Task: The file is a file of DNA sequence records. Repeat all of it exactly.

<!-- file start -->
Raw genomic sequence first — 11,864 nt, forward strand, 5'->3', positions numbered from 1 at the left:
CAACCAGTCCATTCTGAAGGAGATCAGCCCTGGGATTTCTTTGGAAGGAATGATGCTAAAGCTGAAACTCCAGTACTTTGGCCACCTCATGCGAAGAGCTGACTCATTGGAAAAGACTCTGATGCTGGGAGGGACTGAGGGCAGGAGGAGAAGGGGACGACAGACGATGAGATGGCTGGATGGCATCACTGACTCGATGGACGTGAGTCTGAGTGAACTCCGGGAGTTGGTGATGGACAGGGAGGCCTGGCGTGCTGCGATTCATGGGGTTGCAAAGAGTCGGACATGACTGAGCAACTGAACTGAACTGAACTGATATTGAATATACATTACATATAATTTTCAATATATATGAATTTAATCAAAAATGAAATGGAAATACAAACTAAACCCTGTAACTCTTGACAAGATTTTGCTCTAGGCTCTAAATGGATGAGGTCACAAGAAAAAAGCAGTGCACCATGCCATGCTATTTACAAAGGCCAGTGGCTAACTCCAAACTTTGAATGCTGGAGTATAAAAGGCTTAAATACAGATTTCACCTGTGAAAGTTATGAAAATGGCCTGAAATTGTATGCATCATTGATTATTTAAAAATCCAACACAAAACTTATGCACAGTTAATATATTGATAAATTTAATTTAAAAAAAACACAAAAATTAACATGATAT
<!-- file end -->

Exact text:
Raw genomic sequence first — 11,864 nt, forward strand, 5'->3', positions numbered from 1 at the left:
CAACCAGTCCATTCTGAAGGAGATCAGCCCTGGGATTTCTTTGGAAGGAATGATGCTAAAGCTGAAACTCCAGTACTTTGGCCACCTCATGCGAAGAGCTGACTCATTGGAAAAGACTCTGATGCTGGGAGGGACTGAGGGCAGGAGGAGAAGGGGACGACAGACGATGAGATGGCTGGATGGCATCACTGACTCGATGGACGTGAGTCTGAGTGAACTCCGGGAGTTGGTGATGGACAGGGAGGCCTGGCGTGCTGCGATTCATGGGGTTGCAAAGAGTCGGACATGACTGAGCAACTGAACTGAACTGAACTGATATTGAATATACATTACATATAATTTTCAATATATATGAATTTAATCAAAAATGAAATGGAAATACAAACTAAACCCTGTAACTCTTGACAAGATTTTGCTCTAGGCTCTAAATGGATGAGGTCACAAGAAAAAAGCAGTGCACCATGCCATGCTATTTACAAAGGCCAGTGGCTAACTCCAAACTTTGAATGCTGGAGTATAAAAGGCTTAAATACAGATTTCACCTGTGAAAGTTATGAAAATGGCCTGAAATTGTATGCATCATTGATTATTTAAAAATCCAACACAAAACTTATGCACAGTTAATATATTGATAAATTTAATTTAAAAAAAACACAAAAATTAACATGATAT